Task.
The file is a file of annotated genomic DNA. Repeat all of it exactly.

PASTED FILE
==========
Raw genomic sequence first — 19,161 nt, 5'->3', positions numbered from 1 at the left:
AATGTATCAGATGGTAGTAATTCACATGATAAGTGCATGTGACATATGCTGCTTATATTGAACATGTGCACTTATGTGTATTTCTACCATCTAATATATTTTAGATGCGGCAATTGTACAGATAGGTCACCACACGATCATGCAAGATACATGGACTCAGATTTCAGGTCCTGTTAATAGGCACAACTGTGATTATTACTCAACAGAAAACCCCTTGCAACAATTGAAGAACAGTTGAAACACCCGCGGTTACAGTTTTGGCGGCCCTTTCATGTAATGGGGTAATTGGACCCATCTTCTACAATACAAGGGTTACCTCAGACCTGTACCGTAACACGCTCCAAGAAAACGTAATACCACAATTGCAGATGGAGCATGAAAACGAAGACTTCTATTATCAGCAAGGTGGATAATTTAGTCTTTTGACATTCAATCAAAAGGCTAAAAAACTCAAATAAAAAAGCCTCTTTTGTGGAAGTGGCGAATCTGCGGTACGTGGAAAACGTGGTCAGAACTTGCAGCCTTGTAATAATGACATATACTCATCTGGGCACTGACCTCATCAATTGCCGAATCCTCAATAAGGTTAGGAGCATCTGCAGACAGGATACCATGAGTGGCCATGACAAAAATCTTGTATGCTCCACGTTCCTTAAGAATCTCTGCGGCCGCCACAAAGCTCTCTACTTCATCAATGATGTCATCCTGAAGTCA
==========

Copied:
Raw genomic sequence first — 19,161 nt, 5'->3', positions numbered from 1 at the left:
AATGTATCAGATGGTAGTAATTCACATGATAAGTGCATGTGACATATGCTGCTTATATTGAACATGTGCACTTATGTGTATTTCTACCATCTAATATATTTTAGATGCGGCAATTGTACAGATAGGTCACCACACGATCATGCAAGATACATGGACTCAGATTTCAGGTCCTGTTAATAGGCACAACTGTGATTATTACTCAACAGAAAACCCCTTGCAACAATTGAAGAACAGTTGAAACACCCGCGGTTACAGTTTTGGCGGCCCTTTCATGTAATGGGGTAATTGGACCCATCTTCTACAATACAAGGGTTACCTCAGACCTGTACCGTAACACGCTCCAAGAAAACGTAATACCACAATTGCAGATGGAGCATGAAAACGAAGACTTCTATTATCAGCAAGGTGGATAATTTAGTCTTTTGACATTCAATCAAAAGGCTAAAAAACTCAAATAAAAAAGCCTCTTTTGTGGAAGTGGCGAATCTGCGGTACGTGGAAAACGTGGTCAGAACTTGCAGCCTTGTAATAATGACATATACTCATCTGGGCACTGACCTCATCAATTGCCGAATCCTCAATAAGGTTAGGAGCATCTGCAGACAGGATACCATGAGTGGCCATGACAAAAATCTTGTATGCTCCACGTTCCTTAAGAATCTCTGCGGCCGCCACAAAGCTCTCTACTTCATCAATGATGTCATCCTGAAGTCA